- If the interim Iraqi government asks the Coalition to leave Iraq, America will do so. So says Secretary of State Colin Powell, settling a minor controversy that arose when Thursday's Congressional testimony offered two different answers to the question. Powell also said the U.S. would accept a theocratic government in Iraq, if that was the result of the elections.
- A report claiming that Secretary of Defense Donald Rumsfeld approved the use of tougher interrogation techniques is drawing a strong backlash from the Pentagon. Phil Carter takes a look at the report and the Pentagon reaction to it.
- Phil Carter examines the expected guilty plea from the first of the MPs to be prosecuted for Abu Ghraib. Phil hits the nail on the head when he points out that "The fact that [their superiors] didn't know about these events isn't enough. If they should have known about them, by doing proper nighttime inspections and spot-checks, and they didn't know, then they're still legally culpable." I'll go one further and say that leaders at the prison should have known what was going on, and they were either negligent for not knowing or knew what was going on and didn't say anything.
- National Security Advisor Condoleeza Rice says the U.S. and Russia are "on the same page" regarding a pending U.N. Security Council resolution endorsing the interim government of Iraq that will take power on 30 June. That may be true, but it does raise the question of what Rice had to promise Russia in exchange for their vote.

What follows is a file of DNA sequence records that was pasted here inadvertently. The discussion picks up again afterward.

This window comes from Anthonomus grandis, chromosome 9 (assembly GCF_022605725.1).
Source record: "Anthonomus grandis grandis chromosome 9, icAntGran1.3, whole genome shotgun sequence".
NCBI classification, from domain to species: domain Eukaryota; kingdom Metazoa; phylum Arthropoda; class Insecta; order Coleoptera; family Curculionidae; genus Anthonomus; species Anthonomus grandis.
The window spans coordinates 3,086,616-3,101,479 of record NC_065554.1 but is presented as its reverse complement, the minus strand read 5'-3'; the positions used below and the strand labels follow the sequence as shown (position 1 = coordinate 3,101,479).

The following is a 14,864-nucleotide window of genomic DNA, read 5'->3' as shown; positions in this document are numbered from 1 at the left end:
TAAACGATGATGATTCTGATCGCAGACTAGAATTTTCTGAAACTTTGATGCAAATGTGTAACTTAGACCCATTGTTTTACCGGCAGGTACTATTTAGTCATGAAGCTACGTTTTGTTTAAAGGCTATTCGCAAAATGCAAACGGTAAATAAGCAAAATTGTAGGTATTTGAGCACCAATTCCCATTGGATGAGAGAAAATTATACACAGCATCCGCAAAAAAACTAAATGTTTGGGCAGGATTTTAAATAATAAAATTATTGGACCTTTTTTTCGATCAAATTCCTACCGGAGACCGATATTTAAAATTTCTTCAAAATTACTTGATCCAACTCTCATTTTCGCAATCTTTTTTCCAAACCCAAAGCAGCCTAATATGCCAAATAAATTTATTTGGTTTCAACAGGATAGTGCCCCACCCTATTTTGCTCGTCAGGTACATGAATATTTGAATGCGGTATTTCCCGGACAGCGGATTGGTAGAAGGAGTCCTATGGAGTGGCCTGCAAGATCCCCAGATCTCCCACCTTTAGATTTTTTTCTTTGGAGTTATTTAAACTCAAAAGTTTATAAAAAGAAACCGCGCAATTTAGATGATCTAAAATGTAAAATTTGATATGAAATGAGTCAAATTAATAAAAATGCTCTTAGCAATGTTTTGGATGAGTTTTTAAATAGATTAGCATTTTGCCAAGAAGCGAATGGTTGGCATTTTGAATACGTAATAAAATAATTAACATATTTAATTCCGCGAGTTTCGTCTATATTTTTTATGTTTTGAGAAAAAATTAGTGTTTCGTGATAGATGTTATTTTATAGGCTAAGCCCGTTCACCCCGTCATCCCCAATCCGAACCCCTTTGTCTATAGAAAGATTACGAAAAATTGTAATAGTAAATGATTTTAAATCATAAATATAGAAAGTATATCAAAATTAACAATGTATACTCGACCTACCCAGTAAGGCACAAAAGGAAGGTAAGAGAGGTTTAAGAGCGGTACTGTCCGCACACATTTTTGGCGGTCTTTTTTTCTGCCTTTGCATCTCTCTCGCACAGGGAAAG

- Colin Powell was in Jordan Sunday trying to repair U.S.-Arab relations in the wake of the Abu Ghraib scandal. Unsurprisingly, King Abdullah II of Jordan used this meeting as an opportunity to try and gain U.S. support for the Palestinians against Israel once again, suggesting that reported Arab anger over Abu Ghraib may well be a front by Arab governments (not known to be overly concerned about public opinion in their own dealings) to put pressure on the Bush administration to undertake some favored positions.
- CIA operatives questioning Saddam Hussein are now threatening to turn him over to the provisional Iraqi government if he doesn't start talking. While this will probably play well on Hussein's admitted fears of being given back to his people, the timing of the announcement has got to be considered poor, at best. (Hat tip: Rantburg.)
- If you haven't done so already, you need to read Dan Darling's rationale for the war in Iraq and what to do next. (Part II is here.) You may disagree with it, but Dan raises points that deserve to be argued on the merits.
- Abu Ghraib has claimed its first Western casualties, as an editor from Britain's The Mirror was canned over his decision to run faked photos of British troops abusing Iraqis. The Boston Globe didn't fire anyone over its own decision to post pictures from an internet porn site while claiming they were pictures of U.S. troops, but certainly their credibility has taken a solid hit over the decision. (Hat tip: The Command Post.)
- The troops are still there. So is the Winds of Change.NET consolidated directory of ways you can support the troops: American, Australian, British, Canadian & Polish. Anyone out there with more information, contact us!
- Don't forget Chief Wiggles' Toys for Iraq drive!